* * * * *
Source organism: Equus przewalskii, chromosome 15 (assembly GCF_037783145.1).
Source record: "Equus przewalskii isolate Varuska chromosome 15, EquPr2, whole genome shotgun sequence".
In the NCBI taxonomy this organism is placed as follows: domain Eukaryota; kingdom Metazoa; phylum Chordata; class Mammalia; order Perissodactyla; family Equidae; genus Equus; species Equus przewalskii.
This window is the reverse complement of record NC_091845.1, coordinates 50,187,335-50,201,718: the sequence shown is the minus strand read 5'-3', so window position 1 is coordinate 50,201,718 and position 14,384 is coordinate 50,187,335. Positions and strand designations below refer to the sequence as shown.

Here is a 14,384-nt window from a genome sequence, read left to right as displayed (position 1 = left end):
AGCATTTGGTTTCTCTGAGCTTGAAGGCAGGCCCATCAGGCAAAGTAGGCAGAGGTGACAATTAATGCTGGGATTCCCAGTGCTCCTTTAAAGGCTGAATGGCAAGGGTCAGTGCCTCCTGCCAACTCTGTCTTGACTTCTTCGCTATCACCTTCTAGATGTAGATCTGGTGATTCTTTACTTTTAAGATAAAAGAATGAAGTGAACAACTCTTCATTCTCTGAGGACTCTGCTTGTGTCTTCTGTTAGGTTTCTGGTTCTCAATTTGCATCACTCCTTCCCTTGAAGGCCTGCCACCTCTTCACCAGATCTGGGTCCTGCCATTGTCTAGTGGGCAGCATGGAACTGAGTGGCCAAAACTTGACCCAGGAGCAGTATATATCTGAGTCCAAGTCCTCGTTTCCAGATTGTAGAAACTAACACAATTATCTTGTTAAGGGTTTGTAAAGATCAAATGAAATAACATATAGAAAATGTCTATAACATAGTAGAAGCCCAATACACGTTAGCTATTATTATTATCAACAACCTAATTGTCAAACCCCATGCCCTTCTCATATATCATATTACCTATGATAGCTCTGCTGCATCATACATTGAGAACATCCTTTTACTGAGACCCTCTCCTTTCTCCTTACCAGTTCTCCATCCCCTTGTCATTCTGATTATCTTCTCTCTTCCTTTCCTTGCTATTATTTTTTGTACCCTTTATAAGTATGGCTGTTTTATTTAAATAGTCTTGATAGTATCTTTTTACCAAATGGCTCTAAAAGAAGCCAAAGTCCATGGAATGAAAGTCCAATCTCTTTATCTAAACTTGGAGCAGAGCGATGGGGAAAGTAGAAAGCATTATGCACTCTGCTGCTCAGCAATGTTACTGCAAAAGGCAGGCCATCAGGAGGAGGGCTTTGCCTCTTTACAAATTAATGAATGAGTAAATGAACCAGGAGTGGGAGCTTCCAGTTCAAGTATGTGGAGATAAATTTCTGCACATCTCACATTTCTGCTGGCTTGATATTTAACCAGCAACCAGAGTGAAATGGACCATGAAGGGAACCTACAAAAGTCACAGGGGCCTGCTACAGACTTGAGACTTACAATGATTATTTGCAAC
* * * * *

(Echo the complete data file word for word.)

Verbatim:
Source organism: Equus przewalskii, chromosome 15 (assembly GCF_037783145.1).
Source record: "Equus przewalskii isolate Varuska chromosome 15, EquPr2, whole genome shotgun sequence".
In the NCBI taxonomy this organism is placed as follows: domain Eukaryota; kingdom Metazoa; phylum Chordata; class Mammalia; order Perissodactyla; family Equidae; genus Equus; species Equus przewalskii.
This window is the reverse complement of record NC_091845.1, coordinates 50,187,335-50,201,718: the sequence shown is the minus strand read 5'-3', so window position 1 is coordinate 50,201,718 and position 14,384 is coordinate 50,187,335. Positions and strand designations below refer to the sequence as shown.

Here is a 14,384-nt window from a genome sequence, read left to right as displayed (position 1 = left end):
AGCATTTGGTTTCTCTGAGCTTGAAGGCAGGCCCATCAGGCAAAGTAGGCAGAGGTGACAATTAATGCTGGGATTCCCAGTGCTCCTTTAAAGGCTGAATGGCAAGGGTCAGTGCCTCCTGCCAACTCTGTCTTGACTTCTTCGCTATCACCTTCTAGATGTAGATCTGGTGATTCTTTACTTTTAAGATAAAAGAATGAAGTGAACAACTCTTCATTCTCTGAGGACTCTGCTTGTGTCTTCTGTTAGGTTTCTGGTTCTCAATTTGCATCACTCCTTCCCTTGAAGGCCTGCCACCTCTTCACCAGATCTGGGTCCTGCCATTGTCTAGTGGGCAGCATGGAACTGAGTGGCCAAAACTTGACCCAGGAGCAGTATATATCTGAGTCCAAGTCCTCGTTTCCAGATTGTAGAAACTAACACAATTATCTTGTTAAGGGTTTGTAAAGATCAAATGAAATAACATATAGAAAATGTCTATAACATAGTAGAAGCCCAATACACGTTAGCTATTATTATTATCAACAACCTAATTGTCAAACCCCATGCCCTTCTCATATATCATATTACCTATGATAGCTCTGCTGCATCATACATTGAGAACATCCTTTTACTGAGACCCTCTCCTTTCTCCTTACCAGTTCTCCATCCCCTTGTCATTCTGATTATCTTCTCTCTTCCTTTCCTTGCTATTATTTTTTGTACCCTTTATAAGTATGGCTGTTTTATTTAAATAGTCTTGATAGTATCTTTTTACCAAATGGCTCTAAAAGAAGCCAAAGTCCATGGAATGAAAGTCCAATCTCTTTATCTAAACTTGGAGCAGAGCGATGGGGAAAGTAGAAAGCATTATGCACTCTGCTGCTCAGCAATGTTACTGCAAAAGGCAGGCCATCAGGAGGAGGGCTTTGCCTCTTTACAAATTAATGAATGAGTAAATGAACCAGGAGTGGGAGCTTCCAGTTCAAGTATGTGGAGATAAATTTCTGCACATCTCACATTTCTGCTGGCTTGATATTTAACCAGCAACCAGAGTGAAATGGACCATGAAGGGAACCTACAAAAGTCACAGGGGCCTGCTACAGACTTGAGACTTACAATGATTATTTGCAAC